In an online discussion, Don McCreary, the senior consultant of Donald McCreary Scientific Consulting, and someone for whom I have the utmost respect, was making a case for “a scientific publishing paradigm that supported the publication and dissemination of negative findings.” To exemplify this need, he offered the example of workplace mental health prevention:
There are so many programs that say they are evidence-based, but there’s no evidence that they actually do what they say they do. Are they marketing us snake oil by relying on the phrase “evidence-based” because they’re too lazy to collect the evidence or is it because they have data to show that the program they’re selling or marketing doesn’t work?”
Claims of “evidence based” in all aspects of wellbeing warrant closer scrutiny.
“Are they marketing us snake oil?” I offered my take:
There are other possibilities, though they may be variations of those Dr. McCreary identified:
- Buyers and sellers are naive and/or ill-informed, and believe their products/services are evidence-based, even when they’re not. They feel it’s accurate to call something evidence-based because it draws on a framework for which there’s evidence, because they have internal data demonstrating positive outcomes, or even because they can cite a study showing that an intervention like theirs was effective—none of which justifies calling their program evidence-based.
- Employers/purchasers don’t care about evidence and aren’t persuaded by it. But they like buying stuff they can say is evidence-based.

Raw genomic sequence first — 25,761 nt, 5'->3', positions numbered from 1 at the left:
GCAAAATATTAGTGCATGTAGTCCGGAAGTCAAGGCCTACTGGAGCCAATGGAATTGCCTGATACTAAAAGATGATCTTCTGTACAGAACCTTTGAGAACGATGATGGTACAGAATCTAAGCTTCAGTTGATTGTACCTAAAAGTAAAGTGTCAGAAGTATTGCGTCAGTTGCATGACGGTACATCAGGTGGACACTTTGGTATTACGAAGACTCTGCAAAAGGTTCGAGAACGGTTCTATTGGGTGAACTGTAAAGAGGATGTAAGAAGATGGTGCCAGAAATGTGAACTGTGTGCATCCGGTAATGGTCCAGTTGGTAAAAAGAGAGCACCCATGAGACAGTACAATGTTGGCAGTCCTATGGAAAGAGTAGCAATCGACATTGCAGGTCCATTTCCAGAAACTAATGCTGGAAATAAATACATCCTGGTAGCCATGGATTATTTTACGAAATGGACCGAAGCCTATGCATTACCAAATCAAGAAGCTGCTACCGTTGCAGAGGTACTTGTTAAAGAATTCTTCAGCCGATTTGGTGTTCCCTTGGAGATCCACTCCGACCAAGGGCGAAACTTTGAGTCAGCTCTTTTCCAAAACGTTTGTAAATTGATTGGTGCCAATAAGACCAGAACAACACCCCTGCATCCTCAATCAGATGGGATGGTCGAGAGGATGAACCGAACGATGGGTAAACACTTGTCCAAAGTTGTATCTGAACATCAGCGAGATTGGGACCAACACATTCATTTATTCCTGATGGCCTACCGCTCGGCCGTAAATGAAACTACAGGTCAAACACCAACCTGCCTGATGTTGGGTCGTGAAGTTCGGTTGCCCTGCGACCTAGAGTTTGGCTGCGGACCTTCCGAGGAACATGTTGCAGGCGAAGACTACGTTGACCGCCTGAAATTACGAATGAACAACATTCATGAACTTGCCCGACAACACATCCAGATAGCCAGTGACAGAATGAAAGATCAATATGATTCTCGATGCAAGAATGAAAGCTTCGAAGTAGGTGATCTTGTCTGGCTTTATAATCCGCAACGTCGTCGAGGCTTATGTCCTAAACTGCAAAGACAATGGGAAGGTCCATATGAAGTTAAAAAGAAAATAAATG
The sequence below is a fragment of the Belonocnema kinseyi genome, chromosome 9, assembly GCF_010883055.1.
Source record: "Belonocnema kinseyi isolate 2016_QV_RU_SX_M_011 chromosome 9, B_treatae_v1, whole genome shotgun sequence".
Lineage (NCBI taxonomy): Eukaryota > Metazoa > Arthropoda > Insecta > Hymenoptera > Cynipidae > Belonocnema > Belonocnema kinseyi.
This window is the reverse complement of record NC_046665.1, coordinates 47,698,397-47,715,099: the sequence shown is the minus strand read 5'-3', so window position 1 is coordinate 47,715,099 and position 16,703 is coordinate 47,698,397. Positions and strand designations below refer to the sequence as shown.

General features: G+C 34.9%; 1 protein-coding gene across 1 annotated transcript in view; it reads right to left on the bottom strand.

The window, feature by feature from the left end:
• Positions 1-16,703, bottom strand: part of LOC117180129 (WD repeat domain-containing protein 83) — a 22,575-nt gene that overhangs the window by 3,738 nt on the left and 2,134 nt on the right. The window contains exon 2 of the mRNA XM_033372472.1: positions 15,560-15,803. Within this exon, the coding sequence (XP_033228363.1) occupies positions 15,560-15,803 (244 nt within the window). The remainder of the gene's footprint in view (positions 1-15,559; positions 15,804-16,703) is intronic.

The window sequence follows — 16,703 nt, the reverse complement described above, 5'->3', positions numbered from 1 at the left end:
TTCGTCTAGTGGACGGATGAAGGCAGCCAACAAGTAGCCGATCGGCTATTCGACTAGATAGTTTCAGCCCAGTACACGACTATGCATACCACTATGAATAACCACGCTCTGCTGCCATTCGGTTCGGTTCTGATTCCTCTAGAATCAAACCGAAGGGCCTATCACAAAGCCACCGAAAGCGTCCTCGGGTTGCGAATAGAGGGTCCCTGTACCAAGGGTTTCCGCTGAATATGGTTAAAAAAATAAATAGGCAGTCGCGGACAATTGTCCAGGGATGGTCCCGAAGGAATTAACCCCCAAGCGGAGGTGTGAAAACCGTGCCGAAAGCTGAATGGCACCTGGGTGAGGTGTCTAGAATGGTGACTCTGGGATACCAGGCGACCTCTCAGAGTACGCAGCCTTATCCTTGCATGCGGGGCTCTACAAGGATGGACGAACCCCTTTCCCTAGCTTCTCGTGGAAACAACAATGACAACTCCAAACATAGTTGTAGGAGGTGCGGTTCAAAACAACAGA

- Consumers of services, including many employees, also deem evidence uncompelling. This is borne out by a simple glance at the self-help bestseller list or health food section of a grocery store — endless claims of science-ishness (including mental health benefits!), with no real evidence.
All that said, to make evidence a prerequisite for all employee wellbeing interventions might be an unnecessary and unachievable burden. Someone once said:
If my foot is on fire, I don’t need a meta-analysis of randomized controlled studies before I ask someone to throw a bucket of water on it.
Or, as I wrote to Dr. McCreary:
Instead of calling everything evidence-based just to fuel the wellbeing marketplace, there’d be value in broad discussion about “when should a workplace intervention be limited to evidence-based programs/strategies?”
I’ve come to believe it’s okay to implement an intervention if it’s something employees want and we have good reason to believe it will do no harm. This might include, for example, mindfulness programs and physical fitness opportunities, as well as organizational interventions to reduce psychosocial risk factors.
Most HR managers and business leaders don’t know the first thing about evidence — nor should they, any more than a research methodologist should be able to, say, describe the details of workers’ comp regulations and practices.
It will be better to promote education about evidence and the role it should (or should not) play in employee wellbeing strategies, rather than just pretending programs are evidence-based when they probably aren’t.